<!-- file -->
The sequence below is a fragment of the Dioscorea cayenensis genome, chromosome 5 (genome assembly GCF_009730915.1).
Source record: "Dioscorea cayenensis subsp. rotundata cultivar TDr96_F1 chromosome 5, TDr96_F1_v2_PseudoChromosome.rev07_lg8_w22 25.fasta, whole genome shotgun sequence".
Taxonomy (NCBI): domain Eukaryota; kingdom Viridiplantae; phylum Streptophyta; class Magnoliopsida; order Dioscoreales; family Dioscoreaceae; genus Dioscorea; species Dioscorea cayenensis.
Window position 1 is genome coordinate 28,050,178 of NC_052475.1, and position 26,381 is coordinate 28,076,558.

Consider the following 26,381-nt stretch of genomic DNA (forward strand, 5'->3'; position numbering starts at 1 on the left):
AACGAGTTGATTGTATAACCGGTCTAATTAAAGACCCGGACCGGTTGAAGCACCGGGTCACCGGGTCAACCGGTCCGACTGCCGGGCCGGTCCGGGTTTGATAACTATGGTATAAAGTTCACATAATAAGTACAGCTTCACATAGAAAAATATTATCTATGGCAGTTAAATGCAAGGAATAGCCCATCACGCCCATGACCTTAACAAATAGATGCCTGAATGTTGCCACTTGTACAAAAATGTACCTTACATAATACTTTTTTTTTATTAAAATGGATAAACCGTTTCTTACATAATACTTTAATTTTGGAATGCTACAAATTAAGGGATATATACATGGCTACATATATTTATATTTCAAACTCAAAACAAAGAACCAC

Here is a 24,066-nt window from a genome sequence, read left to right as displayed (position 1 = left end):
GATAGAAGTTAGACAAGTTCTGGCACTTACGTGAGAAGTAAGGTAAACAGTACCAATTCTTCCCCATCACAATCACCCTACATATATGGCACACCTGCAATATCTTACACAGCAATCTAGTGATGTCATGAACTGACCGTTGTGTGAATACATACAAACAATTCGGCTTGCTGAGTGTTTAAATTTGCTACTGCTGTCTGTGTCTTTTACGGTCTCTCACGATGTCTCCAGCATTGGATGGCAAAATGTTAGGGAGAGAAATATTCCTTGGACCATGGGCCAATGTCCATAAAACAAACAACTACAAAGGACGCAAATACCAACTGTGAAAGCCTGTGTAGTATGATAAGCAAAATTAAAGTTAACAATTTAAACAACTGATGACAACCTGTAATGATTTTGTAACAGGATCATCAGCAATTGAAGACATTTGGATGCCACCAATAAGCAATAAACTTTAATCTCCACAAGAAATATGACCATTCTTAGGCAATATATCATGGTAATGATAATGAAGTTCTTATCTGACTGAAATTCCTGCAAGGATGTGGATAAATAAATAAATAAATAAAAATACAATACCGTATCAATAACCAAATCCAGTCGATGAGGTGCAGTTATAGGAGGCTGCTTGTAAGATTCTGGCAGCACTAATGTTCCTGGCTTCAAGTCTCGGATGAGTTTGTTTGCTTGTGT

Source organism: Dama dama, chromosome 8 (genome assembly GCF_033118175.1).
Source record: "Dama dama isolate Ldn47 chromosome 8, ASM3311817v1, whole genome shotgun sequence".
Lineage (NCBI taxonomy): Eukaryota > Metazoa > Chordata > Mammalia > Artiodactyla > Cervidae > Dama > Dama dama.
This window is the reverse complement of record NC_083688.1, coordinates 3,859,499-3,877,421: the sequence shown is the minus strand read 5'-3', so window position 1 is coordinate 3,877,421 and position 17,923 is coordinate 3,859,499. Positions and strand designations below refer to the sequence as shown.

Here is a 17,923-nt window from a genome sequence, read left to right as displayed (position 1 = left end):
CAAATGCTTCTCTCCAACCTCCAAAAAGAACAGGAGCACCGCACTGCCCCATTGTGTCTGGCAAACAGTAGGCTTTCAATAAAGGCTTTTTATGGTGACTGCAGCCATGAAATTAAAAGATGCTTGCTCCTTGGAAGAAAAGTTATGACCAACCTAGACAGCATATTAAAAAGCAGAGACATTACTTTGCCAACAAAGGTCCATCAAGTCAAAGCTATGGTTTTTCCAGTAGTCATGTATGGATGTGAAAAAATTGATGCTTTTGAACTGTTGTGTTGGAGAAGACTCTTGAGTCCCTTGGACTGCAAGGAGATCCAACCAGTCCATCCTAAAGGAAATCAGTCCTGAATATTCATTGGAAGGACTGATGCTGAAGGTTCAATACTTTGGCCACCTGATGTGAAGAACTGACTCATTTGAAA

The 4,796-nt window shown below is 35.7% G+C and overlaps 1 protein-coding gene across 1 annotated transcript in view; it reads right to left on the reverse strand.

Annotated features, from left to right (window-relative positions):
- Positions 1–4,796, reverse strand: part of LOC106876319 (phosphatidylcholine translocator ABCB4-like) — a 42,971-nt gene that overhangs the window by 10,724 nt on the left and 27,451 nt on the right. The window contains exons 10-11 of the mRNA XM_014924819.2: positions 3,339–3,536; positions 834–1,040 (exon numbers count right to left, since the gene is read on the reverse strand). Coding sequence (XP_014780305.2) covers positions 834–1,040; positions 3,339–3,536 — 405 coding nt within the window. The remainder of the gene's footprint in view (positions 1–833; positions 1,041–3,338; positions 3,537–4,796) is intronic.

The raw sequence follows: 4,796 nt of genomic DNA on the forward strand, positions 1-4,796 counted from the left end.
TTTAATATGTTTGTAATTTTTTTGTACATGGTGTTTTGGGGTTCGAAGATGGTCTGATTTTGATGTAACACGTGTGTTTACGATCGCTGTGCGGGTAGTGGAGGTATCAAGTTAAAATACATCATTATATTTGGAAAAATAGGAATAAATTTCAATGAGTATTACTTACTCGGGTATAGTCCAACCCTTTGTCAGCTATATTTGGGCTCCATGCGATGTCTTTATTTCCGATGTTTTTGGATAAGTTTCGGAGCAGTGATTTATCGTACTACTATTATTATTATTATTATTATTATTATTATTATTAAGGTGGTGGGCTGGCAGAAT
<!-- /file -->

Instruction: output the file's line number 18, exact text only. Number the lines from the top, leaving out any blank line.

The raw sequence follows: 4,796 nt of genomic DNA on the forward strand, positions 1-4,796 counted from the left end.